The suggestion above reminds me of IE7’s implementation.

    Would there be any scrollbars to see more tabs? Or would the preview just get smaller the way that IE 7 does it? It is difficult to see what page it is when the thumbnails get too small.

    Why not go all the way and also have a button like IE 7 where a single clicks show you the tab overview? It does not necessarily need to be binded to alt + tab.

  8. jboriss says:

    Jeria – I definitely wouldn’t rule out a way to access this from the chrome. As for seeing all vs scrollbars – considering the whole screen real estate is available, it seems you’d have to have one heck of a lot of tabs to need a scrollbar. That said, maybe seeing the tabs at a good size has benefits too. This is something I’d want to test before deciding on.

  9. Alex Faaborg says:

    This is great work Boriss, I like how you have merged the two use cases (quickly returning to the most recently used tab vs. invoking the UI to select something farther back in the MRU order). Some other thoughts:

    -it seems like we should add a very slight delay for displaying the UI like apple does, so when you command-tab very quickly between two apps you don’t see the UI quickly appear and disappear (this happens on Windows).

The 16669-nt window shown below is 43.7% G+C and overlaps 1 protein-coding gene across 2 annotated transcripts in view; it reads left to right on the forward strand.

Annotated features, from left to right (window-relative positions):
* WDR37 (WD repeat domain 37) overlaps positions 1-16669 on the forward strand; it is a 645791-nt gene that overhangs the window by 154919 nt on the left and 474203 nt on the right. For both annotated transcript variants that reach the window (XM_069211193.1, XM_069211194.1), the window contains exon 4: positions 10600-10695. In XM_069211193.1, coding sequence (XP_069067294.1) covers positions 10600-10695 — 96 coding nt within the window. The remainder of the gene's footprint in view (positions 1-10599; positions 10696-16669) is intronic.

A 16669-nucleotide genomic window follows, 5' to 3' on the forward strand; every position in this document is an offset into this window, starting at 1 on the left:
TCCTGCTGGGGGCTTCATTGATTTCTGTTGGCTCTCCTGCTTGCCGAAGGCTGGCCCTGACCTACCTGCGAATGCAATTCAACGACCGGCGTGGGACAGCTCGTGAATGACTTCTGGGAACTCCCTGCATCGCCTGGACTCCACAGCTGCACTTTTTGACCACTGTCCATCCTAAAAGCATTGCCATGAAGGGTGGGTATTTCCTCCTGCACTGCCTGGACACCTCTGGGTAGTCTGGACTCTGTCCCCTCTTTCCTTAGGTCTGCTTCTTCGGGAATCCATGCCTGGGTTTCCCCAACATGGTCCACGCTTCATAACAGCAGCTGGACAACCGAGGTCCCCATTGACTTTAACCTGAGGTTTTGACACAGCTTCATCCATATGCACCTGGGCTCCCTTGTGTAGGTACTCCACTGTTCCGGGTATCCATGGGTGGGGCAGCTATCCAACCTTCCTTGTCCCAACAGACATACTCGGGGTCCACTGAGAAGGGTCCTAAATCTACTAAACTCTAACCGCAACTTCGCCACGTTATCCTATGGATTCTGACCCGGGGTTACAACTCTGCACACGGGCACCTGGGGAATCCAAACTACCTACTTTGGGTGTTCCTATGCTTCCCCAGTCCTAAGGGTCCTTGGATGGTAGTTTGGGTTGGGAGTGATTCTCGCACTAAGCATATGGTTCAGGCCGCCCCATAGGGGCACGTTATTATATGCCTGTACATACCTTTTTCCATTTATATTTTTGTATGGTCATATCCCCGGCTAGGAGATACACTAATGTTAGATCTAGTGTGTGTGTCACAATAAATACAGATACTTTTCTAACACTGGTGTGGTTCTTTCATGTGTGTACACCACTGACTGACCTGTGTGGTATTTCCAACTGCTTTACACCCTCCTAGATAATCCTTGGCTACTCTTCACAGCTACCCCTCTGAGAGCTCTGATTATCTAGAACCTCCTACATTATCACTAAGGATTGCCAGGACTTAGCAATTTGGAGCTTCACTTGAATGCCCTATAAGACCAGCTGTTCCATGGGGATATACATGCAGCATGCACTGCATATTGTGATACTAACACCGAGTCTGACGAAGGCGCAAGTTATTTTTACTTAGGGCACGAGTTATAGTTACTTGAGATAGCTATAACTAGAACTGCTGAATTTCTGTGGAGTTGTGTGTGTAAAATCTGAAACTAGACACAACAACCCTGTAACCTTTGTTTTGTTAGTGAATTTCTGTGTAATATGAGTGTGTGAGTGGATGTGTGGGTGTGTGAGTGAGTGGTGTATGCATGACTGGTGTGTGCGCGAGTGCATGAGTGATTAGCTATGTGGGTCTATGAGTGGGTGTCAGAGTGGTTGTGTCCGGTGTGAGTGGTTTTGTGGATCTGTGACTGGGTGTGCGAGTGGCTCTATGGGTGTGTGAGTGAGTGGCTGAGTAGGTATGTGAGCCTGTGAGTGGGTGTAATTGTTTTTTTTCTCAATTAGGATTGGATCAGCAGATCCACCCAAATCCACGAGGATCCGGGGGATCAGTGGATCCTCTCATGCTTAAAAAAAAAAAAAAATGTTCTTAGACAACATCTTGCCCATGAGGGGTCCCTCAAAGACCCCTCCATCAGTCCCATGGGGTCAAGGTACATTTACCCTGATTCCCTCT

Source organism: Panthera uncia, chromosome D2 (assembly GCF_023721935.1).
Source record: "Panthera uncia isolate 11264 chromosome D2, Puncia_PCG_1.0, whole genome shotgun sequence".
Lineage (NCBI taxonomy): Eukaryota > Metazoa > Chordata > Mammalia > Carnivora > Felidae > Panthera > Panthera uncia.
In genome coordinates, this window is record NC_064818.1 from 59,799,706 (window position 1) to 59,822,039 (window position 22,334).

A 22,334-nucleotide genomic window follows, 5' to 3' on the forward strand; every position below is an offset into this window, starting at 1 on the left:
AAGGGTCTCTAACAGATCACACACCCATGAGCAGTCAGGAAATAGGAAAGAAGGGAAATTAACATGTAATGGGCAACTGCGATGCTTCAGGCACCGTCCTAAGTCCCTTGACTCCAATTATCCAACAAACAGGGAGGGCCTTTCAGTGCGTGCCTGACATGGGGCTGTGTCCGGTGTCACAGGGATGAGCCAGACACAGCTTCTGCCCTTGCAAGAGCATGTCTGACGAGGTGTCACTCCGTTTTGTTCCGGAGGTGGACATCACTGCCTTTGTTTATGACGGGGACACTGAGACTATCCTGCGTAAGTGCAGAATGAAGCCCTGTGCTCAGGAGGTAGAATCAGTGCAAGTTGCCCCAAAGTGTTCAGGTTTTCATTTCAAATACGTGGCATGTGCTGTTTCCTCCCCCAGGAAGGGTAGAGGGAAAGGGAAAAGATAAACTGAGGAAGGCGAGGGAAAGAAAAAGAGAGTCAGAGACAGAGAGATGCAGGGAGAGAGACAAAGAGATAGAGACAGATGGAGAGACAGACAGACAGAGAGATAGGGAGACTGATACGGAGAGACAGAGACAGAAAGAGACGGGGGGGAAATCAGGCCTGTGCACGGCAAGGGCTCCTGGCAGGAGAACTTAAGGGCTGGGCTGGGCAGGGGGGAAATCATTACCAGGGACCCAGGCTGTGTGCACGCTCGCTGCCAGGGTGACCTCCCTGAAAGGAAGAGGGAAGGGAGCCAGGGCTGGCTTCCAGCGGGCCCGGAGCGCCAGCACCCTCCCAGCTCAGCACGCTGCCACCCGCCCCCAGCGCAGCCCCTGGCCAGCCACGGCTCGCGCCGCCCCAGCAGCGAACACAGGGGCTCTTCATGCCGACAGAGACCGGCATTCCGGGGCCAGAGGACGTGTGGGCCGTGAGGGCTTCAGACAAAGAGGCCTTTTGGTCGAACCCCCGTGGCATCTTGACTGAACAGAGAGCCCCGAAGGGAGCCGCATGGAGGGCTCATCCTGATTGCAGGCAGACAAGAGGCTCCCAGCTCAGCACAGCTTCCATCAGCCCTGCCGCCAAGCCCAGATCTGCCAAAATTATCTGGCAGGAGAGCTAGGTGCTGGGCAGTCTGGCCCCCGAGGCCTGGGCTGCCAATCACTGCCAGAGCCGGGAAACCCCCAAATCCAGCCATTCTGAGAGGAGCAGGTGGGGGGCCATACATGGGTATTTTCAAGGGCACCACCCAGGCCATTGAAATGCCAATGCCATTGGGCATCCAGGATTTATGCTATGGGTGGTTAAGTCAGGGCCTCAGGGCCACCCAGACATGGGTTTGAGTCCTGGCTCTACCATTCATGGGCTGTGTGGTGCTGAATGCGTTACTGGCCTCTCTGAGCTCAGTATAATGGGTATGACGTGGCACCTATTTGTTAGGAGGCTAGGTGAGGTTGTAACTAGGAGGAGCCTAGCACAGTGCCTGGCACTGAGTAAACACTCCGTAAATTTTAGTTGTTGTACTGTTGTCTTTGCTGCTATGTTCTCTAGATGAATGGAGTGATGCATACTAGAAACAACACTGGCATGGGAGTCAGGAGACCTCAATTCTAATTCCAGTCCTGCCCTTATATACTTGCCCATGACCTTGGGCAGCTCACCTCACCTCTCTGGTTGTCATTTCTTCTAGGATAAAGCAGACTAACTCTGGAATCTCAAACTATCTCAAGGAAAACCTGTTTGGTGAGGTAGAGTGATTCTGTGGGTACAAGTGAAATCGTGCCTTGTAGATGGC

-I wonder if focusing more on the upper left corner of the page would make the thumbnails easier to view, instead of downsizing the entire page.

  10. David Naylor says:

    Actually, after watching the first 15 or so minutes of Aza’s talk here:

    …I’m beginning to feel more and more sceptical to the whole Ctrl+Tab thing. He really does have a point about the tab switching in Firefox 1.0 being better than in 2.0 and 3.0.

  11. Mike Beltzner says:

    The benefit of a fast-switching mechanism is, indeed, to switch quickly from the full set of things one has open. As mentioned in here, there’s a potential scaling problem, but there are some decent overflow patterns (pagination, scrolling, only showing the most recent N tabs by default with an indication that more are available, etc) which could be applied.

    I’m also eager to enable the browse -> search use case, where someone starts by flipping open the fast switch UI and then wants to narrow down the selection field based on the name of the tab. Potential feature creep, although app-switchers in OS are also providing this functionality and it’s been a long-asked-for UI addition in our product.

    Anyway – good stuff. Let’s get rolling on it.

  12. Olly says:

    One thing I’ve not seen explored as part of this debate is to use Exposé on OSX builds.

    The idea being that the user presses the appropriate F-key and Firefox displays all the tabs as separate boxes in Exposé. Of course there might be an issue for users with a metric-buttload of tabs (how does Exposé deal with that usually? Really tiny boxes?).

    I’ve also no idea if it’s actually possible…

  13. FWIW, GNOME only has that if you’re using Compiz–that is, if you have enabled Compiz and have a video driver that supports it (and the vast majority of people require a non-open-source driver to make that work).